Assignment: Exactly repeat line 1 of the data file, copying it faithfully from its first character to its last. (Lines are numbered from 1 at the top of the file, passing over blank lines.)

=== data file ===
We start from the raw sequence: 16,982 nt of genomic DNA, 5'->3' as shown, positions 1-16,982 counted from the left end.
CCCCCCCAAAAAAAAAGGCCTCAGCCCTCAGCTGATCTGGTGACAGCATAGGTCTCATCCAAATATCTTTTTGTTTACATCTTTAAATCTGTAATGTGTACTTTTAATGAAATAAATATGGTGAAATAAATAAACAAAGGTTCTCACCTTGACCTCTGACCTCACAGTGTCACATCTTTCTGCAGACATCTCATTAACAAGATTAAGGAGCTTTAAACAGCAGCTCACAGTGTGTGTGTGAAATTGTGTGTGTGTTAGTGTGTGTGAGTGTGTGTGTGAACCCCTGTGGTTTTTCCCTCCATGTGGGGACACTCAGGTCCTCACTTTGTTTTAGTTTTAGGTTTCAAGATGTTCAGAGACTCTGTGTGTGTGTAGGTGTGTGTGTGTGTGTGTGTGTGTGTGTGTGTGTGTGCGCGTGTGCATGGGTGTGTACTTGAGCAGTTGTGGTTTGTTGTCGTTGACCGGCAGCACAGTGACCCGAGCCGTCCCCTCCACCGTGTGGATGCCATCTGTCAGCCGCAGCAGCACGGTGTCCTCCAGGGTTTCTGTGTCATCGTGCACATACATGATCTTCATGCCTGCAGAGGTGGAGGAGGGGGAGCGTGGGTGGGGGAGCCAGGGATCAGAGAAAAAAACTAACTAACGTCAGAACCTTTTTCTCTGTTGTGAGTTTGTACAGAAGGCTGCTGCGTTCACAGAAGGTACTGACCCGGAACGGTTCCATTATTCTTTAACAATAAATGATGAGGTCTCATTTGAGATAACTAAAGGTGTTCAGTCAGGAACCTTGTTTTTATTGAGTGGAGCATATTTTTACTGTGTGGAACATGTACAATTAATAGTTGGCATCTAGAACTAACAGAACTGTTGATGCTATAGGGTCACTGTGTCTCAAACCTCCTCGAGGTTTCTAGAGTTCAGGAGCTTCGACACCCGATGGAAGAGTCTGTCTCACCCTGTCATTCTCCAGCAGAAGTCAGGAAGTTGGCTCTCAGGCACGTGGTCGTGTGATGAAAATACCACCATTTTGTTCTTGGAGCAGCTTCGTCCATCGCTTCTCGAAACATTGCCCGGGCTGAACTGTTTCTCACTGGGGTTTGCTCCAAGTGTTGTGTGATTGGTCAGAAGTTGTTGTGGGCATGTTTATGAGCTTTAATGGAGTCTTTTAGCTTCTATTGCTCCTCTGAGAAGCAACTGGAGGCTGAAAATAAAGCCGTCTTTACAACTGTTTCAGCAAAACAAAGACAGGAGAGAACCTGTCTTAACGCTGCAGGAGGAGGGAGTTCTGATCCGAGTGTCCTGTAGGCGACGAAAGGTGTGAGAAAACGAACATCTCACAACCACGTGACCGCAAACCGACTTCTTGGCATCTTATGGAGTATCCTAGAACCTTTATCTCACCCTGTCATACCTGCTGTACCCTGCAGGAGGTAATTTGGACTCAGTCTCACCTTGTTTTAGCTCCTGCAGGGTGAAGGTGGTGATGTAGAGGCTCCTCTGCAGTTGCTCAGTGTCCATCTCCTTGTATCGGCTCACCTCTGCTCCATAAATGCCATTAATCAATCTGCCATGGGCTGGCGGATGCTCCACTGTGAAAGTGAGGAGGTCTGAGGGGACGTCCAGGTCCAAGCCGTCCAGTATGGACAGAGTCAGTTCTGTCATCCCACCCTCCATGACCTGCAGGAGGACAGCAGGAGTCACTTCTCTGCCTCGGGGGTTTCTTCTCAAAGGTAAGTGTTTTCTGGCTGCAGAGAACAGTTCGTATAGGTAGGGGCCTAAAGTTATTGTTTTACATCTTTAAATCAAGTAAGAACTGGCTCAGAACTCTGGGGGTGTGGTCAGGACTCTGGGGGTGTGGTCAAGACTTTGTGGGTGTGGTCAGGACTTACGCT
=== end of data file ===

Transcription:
We start from the raw sequence: 16,982 nt of genomic DNA, 5'->3' as shown, positions 1-16,982 counted from the left end.